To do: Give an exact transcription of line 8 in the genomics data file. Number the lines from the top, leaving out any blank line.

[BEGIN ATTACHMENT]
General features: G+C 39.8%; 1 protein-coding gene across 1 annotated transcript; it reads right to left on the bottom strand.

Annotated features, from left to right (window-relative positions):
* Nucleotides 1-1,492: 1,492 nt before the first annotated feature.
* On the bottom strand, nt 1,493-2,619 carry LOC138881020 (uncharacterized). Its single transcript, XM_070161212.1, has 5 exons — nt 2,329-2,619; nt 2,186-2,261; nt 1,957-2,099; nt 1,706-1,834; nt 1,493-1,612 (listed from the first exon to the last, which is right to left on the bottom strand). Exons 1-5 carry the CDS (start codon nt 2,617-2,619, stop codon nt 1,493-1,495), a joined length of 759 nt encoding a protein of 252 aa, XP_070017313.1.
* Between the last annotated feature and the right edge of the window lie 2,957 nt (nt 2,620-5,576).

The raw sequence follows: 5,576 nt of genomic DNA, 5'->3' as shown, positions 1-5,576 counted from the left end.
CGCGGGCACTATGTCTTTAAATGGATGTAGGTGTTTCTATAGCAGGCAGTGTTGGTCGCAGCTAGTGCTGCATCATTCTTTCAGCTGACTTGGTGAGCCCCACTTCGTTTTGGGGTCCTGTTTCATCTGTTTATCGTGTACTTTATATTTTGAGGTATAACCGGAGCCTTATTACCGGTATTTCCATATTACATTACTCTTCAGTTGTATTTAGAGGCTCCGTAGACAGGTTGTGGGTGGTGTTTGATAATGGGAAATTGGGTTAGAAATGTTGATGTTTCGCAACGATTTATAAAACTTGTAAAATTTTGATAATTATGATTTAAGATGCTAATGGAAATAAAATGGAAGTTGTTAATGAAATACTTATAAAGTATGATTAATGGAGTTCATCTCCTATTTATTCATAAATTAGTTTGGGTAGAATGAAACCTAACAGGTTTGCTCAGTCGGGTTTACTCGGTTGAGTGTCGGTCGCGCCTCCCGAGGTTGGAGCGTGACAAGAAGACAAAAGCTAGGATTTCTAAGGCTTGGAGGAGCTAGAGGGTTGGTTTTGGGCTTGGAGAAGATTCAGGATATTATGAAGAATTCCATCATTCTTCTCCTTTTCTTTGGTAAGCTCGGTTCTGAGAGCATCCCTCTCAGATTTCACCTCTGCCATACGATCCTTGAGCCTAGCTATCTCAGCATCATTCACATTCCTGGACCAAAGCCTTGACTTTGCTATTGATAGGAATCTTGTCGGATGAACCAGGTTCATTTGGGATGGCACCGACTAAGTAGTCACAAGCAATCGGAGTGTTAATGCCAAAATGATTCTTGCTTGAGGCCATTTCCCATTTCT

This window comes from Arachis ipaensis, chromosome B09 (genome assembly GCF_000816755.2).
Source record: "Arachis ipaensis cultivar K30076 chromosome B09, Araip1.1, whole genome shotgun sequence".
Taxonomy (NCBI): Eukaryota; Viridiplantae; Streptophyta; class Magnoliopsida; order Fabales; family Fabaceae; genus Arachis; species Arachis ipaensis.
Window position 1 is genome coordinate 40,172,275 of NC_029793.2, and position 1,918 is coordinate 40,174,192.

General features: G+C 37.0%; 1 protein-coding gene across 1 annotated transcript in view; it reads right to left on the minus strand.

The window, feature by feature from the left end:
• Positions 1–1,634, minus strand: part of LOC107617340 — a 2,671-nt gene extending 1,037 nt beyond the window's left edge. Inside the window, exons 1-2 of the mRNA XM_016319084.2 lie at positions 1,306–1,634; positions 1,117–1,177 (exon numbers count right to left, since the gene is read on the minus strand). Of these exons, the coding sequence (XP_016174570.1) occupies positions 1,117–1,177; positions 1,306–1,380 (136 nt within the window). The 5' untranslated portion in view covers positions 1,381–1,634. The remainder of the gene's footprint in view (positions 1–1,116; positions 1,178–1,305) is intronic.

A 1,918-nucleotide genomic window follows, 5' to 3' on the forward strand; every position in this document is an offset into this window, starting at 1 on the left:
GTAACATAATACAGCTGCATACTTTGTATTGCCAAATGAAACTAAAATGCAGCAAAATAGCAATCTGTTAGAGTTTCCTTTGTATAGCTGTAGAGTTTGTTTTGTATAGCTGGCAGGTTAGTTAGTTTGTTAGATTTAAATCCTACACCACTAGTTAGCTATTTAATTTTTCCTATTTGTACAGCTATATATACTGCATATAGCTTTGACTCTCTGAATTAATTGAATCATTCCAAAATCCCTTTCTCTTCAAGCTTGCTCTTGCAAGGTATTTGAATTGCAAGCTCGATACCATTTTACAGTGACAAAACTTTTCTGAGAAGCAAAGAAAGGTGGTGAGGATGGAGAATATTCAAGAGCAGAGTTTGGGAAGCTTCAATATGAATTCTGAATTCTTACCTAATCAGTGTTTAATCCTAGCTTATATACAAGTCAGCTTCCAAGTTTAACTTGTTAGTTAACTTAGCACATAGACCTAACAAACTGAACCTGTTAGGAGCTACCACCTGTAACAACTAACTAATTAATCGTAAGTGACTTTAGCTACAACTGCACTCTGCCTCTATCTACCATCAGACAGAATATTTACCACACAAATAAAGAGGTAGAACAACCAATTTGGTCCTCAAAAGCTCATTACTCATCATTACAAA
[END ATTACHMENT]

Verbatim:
This window comes from Arachis ipaensis, chromosome B09 (genome assembly GCF_000816755.2).